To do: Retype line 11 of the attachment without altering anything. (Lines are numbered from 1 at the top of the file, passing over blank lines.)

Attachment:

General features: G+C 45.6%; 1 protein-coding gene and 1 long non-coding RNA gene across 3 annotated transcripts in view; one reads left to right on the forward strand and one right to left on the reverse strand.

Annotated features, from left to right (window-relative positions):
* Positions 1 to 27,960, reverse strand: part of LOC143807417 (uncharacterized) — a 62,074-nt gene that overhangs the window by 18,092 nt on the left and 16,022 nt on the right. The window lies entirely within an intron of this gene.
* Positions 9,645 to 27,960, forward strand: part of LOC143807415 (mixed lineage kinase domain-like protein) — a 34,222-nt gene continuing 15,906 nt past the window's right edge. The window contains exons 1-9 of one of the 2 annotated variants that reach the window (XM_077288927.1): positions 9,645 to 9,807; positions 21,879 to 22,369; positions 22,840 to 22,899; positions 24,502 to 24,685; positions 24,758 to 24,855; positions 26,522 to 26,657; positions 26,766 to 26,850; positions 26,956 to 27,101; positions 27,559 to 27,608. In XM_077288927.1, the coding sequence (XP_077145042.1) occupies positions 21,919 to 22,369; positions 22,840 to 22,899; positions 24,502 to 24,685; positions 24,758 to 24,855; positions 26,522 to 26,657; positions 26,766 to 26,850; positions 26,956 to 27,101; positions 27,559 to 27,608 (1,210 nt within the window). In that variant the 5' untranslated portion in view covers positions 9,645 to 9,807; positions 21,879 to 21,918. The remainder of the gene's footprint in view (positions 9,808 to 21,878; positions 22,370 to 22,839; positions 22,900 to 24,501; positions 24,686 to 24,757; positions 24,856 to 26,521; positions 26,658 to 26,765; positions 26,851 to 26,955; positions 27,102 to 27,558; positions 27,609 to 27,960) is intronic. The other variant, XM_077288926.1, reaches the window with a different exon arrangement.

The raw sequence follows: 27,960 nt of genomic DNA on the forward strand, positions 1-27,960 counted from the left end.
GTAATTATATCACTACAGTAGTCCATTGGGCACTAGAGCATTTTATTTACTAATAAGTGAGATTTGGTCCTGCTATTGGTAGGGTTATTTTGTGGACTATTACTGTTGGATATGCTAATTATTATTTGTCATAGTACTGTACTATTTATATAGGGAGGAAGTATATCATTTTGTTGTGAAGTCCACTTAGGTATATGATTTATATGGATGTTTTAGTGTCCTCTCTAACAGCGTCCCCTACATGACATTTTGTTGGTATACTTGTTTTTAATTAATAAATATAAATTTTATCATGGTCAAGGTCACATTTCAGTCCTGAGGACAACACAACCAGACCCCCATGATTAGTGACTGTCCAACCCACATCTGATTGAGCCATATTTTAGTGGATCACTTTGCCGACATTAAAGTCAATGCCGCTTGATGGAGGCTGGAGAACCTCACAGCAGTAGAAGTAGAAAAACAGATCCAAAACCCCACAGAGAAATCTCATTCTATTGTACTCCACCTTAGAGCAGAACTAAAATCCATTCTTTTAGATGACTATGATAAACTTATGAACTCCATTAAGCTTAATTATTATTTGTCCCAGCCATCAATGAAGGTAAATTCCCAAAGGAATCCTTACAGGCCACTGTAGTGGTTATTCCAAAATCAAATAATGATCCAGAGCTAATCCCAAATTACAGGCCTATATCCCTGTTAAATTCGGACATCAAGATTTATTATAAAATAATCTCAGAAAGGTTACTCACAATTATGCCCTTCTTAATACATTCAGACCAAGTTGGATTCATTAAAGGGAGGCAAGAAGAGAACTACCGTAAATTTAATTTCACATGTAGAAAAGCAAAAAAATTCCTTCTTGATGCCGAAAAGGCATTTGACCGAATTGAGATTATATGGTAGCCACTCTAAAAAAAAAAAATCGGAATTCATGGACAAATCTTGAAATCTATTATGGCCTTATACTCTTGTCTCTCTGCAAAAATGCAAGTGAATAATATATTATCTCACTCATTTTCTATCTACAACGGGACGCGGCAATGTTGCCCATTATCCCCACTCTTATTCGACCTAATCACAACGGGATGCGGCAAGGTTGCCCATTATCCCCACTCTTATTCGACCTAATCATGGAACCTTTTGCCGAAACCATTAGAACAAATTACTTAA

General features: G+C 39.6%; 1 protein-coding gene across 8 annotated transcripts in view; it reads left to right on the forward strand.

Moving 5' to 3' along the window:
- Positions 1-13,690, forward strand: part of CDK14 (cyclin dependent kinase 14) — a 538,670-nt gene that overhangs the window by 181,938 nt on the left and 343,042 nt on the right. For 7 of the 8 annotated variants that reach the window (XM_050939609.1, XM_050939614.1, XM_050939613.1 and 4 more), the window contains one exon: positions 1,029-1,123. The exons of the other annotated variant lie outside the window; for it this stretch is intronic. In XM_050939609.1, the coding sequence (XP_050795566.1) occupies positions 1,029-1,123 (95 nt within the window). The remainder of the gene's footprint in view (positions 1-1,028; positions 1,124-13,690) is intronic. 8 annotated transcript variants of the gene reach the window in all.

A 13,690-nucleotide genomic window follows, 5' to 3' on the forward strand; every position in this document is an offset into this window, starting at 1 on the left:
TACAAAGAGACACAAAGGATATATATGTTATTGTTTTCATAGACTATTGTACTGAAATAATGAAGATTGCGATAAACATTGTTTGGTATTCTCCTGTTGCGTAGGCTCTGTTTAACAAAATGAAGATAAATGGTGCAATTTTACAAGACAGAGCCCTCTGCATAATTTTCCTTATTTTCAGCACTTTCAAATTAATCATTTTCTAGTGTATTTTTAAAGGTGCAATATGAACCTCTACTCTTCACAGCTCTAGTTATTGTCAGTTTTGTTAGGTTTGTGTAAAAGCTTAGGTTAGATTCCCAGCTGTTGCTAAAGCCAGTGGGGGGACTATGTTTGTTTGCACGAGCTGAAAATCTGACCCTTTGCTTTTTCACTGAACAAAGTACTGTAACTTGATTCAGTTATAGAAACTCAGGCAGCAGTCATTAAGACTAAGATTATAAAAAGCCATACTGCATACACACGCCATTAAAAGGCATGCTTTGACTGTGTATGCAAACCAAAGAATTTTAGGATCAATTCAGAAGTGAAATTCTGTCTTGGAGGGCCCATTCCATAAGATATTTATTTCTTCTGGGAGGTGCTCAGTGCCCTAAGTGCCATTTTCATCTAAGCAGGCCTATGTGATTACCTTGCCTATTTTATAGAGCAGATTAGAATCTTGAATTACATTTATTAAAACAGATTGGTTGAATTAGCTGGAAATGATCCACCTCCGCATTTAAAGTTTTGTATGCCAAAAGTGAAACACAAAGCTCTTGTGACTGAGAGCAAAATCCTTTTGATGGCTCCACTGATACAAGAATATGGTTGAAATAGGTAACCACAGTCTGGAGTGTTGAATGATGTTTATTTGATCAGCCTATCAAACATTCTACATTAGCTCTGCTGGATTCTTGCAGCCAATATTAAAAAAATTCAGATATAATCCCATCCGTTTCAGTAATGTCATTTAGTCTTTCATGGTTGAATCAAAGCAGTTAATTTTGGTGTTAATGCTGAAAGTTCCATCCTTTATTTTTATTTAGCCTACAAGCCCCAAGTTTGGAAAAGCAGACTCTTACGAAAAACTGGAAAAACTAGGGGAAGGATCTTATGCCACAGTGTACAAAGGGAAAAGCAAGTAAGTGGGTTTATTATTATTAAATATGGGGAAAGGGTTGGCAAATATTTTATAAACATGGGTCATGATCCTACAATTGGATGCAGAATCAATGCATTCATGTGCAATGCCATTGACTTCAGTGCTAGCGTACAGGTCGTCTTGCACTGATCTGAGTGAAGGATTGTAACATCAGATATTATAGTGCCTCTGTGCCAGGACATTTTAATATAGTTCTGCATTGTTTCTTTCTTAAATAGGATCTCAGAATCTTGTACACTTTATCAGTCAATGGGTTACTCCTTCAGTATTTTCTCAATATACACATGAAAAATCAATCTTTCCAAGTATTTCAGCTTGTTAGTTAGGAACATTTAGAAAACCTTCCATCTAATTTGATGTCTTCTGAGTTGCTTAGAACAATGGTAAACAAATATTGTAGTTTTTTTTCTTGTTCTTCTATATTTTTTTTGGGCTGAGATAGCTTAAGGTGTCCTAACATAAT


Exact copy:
TACAAAGAGACACAAAGGATATATATGTTATTGTTTTCATAGACTATTGTACTGAAATAATGAAGATTGCGATAAACATTGTTTGGTATTCTCCTGTTGCGTAGGCTCTGTTTAACAAAATGAAGATAAATGGTGCAATTTTACAAGACAGAGCCCTCTGCATAATTTTCCTTATTTTCAGCACTTTCAAATTAATCATTTTCTAGTGTATTTTTAAAGGTGCAATATGAACCTCTACTCTTCACAGCTCTAGTTATTGTCAGTTTTGTTAGGTTTGTGTAAAAGCTTAGGTTAGATTCCCAGCTGTTGCTAAAGCCAGTGGGGGGACTATGTTTGTTTGCACGAGCTGAAAATCTGACCCTTTGCTTTTTCACTGAACAAAGTACTGTAACTTGATTCAGTTATAGAAACTCAGGCAGCAGTCATTAAGACTAAGATTATAAAAAGCCATACTGCATACACACGCCATTAAAAGGCATGCTTTGACTGTGTATGCAAACCAAAGAATTTTAGGATCAATTCAGAAGTGAAATTCTGTCTTGGAGGGCCCATTCCATAAGATATTTATTTCTTCTGGGAGGTGCTCAGTGCCCTAAGTGCCATTTTCATCTAAGCAGGCCTATGTGATTACCTTGCCTATTTTATAGAGCAGATTAGAATCTTGAATTACATTTATTAAAACAGATTGGTTGAATTAGCTGGAAATGATCCACCTCCGCATTTAAAGTTTTGTATGCCAAAAGTGAAACACAAAGCTCTTGTGACTGAGAGCAAAATCCTTTTGATGGCTCCACTGATACAAGAATATGGTTGAAATAGGTAACCACAGTCTGGAGTGTTGAATGATGTTTATTTGATCAGCCTATCAAACATTCTACATTAGCTCTGCTGGATTCTTGCAGCCAATATTAAAAAAATTCAGATATAATCCCATCCGTTTCAGTAATGTCATTTAGTCTTTCATGGTTGAATCAAAGCAGTTAATTTTGGTGTTAATGCTGAAAGTTCCATCCTTTATTTTTATTTAGCCTACAAGCCCCAAGTTTGGAAAAGCAGACTCTTACGAAAAACTGGAAAAACTAGGGGAAGGATCTTATGCCACAGTGTACAAAGGGAAAAGCAAGTAAGTGGGTTTATTATTATTAAATATGGGGAAAGGGTTGGCAAATATTTTATAAACATGGGTCATGATCCTACAATTGGATGCAGAATCAATGCATTCATGTGCAATGCCATTGACTTCAGTGCTAGCGTACAGGTCGTCTTGCACTGATCTGAGTGAAGGATTGTAACATCAGATATTATAGTGCCTCTGTGCCAGGACATTTTAATATAGTTCTGCATTGTTTCTTTCTTAAATAGGATCTCAGAATCTTGTACACTTTATCAGTCAATGGGTTACTCCTTCAGTATTTTCTCAATATACACATGAAAAATCAATCTTTCCAAGTATTTCAGCTTGTTAGTTAGGAACATTTAGAAAACCTTCCATCTAATTTGATGTCTTCTGAGTTGCTTAGAACAATGGTAAACAAATATTGTAGTTTTTTTTCTTGTTCTTCTATATTTTTTTTGGGCTGAGATAGCTTAAGGTGTCCTAACATAAT